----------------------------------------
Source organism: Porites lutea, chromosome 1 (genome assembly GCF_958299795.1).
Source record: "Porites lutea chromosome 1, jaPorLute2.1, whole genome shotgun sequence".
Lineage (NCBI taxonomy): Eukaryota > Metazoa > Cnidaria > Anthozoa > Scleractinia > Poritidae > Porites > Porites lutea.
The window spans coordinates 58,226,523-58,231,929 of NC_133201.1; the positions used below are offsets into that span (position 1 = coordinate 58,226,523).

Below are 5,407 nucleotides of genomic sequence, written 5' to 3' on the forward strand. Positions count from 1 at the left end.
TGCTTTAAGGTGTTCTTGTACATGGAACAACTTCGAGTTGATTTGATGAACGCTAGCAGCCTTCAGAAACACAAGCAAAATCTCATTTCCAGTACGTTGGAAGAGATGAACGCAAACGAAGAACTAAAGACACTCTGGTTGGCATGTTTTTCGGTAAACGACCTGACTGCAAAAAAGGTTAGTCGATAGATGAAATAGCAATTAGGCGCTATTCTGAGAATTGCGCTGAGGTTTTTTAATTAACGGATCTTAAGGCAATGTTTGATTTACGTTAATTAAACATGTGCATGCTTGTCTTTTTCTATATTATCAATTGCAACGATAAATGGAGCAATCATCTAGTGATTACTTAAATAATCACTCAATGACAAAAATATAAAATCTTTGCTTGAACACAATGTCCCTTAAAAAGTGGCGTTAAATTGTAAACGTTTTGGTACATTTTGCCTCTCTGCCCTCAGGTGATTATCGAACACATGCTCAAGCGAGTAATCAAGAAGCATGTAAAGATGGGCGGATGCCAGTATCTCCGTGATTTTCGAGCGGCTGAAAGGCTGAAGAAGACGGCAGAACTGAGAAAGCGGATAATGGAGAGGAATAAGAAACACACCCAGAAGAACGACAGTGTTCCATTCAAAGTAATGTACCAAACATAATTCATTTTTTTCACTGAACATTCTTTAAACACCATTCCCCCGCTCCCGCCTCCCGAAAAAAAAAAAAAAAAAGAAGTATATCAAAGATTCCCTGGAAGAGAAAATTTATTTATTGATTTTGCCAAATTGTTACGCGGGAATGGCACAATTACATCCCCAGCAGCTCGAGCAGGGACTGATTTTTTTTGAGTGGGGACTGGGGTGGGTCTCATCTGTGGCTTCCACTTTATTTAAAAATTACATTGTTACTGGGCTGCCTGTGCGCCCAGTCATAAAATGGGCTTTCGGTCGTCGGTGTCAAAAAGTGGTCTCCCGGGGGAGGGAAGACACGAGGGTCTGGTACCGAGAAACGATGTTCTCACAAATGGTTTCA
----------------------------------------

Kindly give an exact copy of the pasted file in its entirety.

Source organism: Porites lutea, chromosome 1 (genome assembly GCF_958299795.1).
Source record: "Porites lutea chromosome 1, jaPorLute2.1, whole genome shotgun sequence".
Lineage (NCBI taxonomy): Eukaryota > Metazoa > Cnidaria > Anthozoa > Scleractinia > Poritidae > Porites > Porites lutea.
The window spans coordinates 58,226,523-58,231,929 of NC_133201.1; the positions used below are offsets into that span (position 1 = coordinate 58,226,523).

Below are 5,407 nucleotides of genomic sequence, written 5' to 3' on the forward strand. Positions count from 1 at the left end.
TGCTTTAAGGTGTTCTTGTACATGGAACAACTTCGAGTTGATTTGATGAACGCTAGCAGCCTTCAGAAACACAAGCAAAATCTCATTTCCAGTACGTTGGAAGAGATGAACGCAAACGAAGAACTAAAGACACTCTGGTTGGCATGTTTTTCGGTAAACGACCTGACTGCAAAAAAGGTTAGTCGATAGATGAAATAGCAATTAGGCGCTATTCTGAGAATTGCGCTGAGGTTTTTTAATTAACGGATCTTAAGGCAATGTTTGATTTACGTTAATTAAACATGTGCATGCTTGTCTTTTTCTATATTATCAATTGCAACGATAAATGGAGCAATCATCTAGTGATTACTTAAATAATCACTCAATGACAAAAATATAAAATCTTTGCTTGAACACAATGTCCCTTAAAAAGTGGCGTTAAATTGTAAACGTTTTGGTACATTTTGCCTCTCTGCCCTCAGGTGATTATCGAACACATGCTCAAGCGAGTAATCAAGAAGCATGTAAAGATGGGCGGATGCCAGTATCTCCGTGATTTTCGAGCGGCTGAAAGGCTGAAGAAGACGGCAGAACTGAGAAAGCGGATAATGGAGAGGAATAAGAAACACACCCAGAAGAACGACAGTGTTCCATTCAAAGTAATGTACCAAACATAATTCATTTTTTTCACTGAACATTCTTTAAACACCATTCCCCCGCTCCCGCCTCCCGAAAAAAAAAAAAAAAAAGAAGTATATCAAAGATTCCCTGGAAGAGAAAATTTATTTATTGATTTTGCCAAATTGTTACGCGGGAATGGCACAATTACATCCCCAGCAGCTCGAGCAGGGACTGATTTTTTTTGAGTGGGGACTGGGGTGGGTCTCATCTGTGGCTTCCACTTTATTTAAAAATTACATTGTTACTGGGCTGCCTGTGCGCCCAGTCATAAAATGGGCTTTCGGTCGTCGGTGTCAAAAAGTGGTCTCCCGGGGGAGGGAAGACACGAGGGTCTGGTACCGAGAAACGATGTTCTCACAAATGGTTTCA